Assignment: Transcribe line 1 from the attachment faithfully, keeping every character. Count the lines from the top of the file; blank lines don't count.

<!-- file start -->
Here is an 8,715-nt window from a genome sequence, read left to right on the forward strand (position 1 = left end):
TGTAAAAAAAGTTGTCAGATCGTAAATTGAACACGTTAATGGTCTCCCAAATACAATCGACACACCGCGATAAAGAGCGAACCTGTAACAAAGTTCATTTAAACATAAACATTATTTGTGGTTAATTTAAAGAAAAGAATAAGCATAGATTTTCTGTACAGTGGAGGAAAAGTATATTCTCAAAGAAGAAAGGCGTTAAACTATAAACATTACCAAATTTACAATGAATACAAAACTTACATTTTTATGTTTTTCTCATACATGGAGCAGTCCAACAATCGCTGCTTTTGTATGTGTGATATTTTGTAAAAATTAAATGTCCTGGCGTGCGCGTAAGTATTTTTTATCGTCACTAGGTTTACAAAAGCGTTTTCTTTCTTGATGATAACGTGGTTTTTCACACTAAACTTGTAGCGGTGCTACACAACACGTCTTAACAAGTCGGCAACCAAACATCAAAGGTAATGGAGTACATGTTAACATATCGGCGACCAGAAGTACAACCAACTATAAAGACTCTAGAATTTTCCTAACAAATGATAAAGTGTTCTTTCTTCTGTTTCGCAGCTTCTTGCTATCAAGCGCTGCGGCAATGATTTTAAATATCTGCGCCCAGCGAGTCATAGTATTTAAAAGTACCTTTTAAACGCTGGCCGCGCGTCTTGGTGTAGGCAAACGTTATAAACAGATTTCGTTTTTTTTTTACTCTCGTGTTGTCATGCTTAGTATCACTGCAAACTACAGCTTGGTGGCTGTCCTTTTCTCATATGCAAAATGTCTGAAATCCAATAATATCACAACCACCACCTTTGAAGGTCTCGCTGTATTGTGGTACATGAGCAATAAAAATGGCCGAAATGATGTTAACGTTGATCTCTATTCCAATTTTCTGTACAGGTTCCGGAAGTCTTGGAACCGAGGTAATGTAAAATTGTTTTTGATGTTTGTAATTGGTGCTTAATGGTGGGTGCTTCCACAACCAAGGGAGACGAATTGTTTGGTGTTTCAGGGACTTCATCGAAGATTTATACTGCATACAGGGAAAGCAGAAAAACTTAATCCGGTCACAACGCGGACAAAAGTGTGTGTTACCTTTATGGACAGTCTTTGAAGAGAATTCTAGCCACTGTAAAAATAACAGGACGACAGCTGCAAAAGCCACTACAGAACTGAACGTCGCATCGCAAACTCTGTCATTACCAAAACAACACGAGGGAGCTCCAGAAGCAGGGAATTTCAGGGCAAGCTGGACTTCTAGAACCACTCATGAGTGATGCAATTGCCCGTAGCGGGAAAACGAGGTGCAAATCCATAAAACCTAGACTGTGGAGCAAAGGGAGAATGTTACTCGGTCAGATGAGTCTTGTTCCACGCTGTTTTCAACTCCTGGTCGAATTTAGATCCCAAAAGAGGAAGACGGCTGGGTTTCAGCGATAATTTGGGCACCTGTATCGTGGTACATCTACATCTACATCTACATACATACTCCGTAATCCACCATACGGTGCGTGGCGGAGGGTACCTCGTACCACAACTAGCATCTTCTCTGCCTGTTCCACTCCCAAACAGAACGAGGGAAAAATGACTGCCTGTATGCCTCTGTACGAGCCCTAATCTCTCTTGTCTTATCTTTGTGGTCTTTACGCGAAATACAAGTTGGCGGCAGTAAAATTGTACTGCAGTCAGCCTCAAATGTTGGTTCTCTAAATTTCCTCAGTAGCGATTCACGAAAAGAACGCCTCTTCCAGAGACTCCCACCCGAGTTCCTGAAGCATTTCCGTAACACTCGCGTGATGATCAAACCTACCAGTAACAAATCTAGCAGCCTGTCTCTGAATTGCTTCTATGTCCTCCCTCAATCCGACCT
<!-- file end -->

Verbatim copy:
Here is an 8,715-nt window from a genome sequence, read left to right on the forward strand (position 1 = left end):